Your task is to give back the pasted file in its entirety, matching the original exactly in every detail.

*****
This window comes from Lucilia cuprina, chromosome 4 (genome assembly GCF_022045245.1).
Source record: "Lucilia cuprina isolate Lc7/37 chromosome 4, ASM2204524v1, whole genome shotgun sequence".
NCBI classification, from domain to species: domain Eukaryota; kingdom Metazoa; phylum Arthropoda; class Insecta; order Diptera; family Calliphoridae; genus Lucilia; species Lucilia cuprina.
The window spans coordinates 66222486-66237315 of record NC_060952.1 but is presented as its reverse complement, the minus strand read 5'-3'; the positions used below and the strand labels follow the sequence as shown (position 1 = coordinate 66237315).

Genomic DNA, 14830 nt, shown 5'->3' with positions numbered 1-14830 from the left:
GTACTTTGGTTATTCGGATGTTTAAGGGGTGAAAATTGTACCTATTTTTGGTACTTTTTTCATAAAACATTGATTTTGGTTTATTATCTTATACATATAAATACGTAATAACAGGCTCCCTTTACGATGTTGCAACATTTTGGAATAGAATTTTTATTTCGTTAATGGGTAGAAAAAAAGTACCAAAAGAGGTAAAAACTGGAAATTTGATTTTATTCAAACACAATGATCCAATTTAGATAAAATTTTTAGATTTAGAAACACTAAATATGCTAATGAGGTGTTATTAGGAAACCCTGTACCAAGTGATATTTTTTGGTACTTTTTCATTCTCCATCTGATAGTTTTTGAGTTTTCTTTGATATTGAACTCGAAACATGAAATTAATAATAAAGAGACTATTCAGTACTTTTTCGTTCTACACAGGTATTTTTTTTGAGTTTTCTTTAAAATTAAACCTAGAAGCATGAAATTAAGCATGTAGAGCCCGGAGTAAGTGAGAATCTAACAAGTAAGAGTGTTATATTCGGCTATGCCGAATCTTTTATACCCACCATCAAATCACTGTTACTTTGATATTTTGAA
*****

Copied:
This window comes from Lucilia cuprina, chromosome 4 (genome assembly GCF_022045245.1).
Source record: "Lucilia cuprina isolate Lc7/37 chromosome 4, ASM2204524v1, whole genome shotgun sequence".
NCBI classification, from domain to species: domain Eukaryota; kingdom Metazoa; phylum Arthropoda; class Insecta; order Diptera; family Calliphoridae; genus Lucilia; species Lucilia cuprina.
The window spans coordinates 66222486-66237315 of record NC_060952.1 but is presented as its reverse complement, the minus strand read 5'-3'; the positions used below and the strand labels follow the sequence as shown (position 1 = coordinate 66237315).

Genomic DNA, 14830 nt, shown 5'->3' with positions numbered 1-14830 from the left:
GTACTTTGGTTATTCGGATGTTTAAGGGGTGAAAATTGTACCTATTTTTGGTACTTTTTTCATAAAACATTGATTTTGGTTTATTATCTTATACATATAAATACGTAATAACAGGCTCCCTTTACGATGTTGCAACATTTTGGAATAGAATTTTTATTTCGTTAATGGGTAGAAAAAAAGTACCAAAAGAGGTAAAAACTGGAAATTTGATTTTATTCAAACACAATGATCCAATTTAGATAAAATTTTTAGATTTAGAAACACTAAATATGCTAATGAGGTGTTATTAGGAAACCCTGTACCAAGTGATATTTTTTGGTACTTTTTCATTCTCCATCTGATAGTTTTTGAGTTTTCTTTGATATTGAACTCGAAACATGAAATTAATAATAAAGAGACTATTCAGTACTTTTTCGTTCTACACAGGTATTTTTTTTGAGTTTTCTTTAAAATTAAACCTAGAAGCATGAAATTAAGCATGTAGAGCCCGGAGTAAGTGAGAATCTAACAAGTAAGAGTGTTATATTCGGCTATGCCGAATCTTTTATACCCACCATCAAATCACTGTTACTTTGATATTTTGAA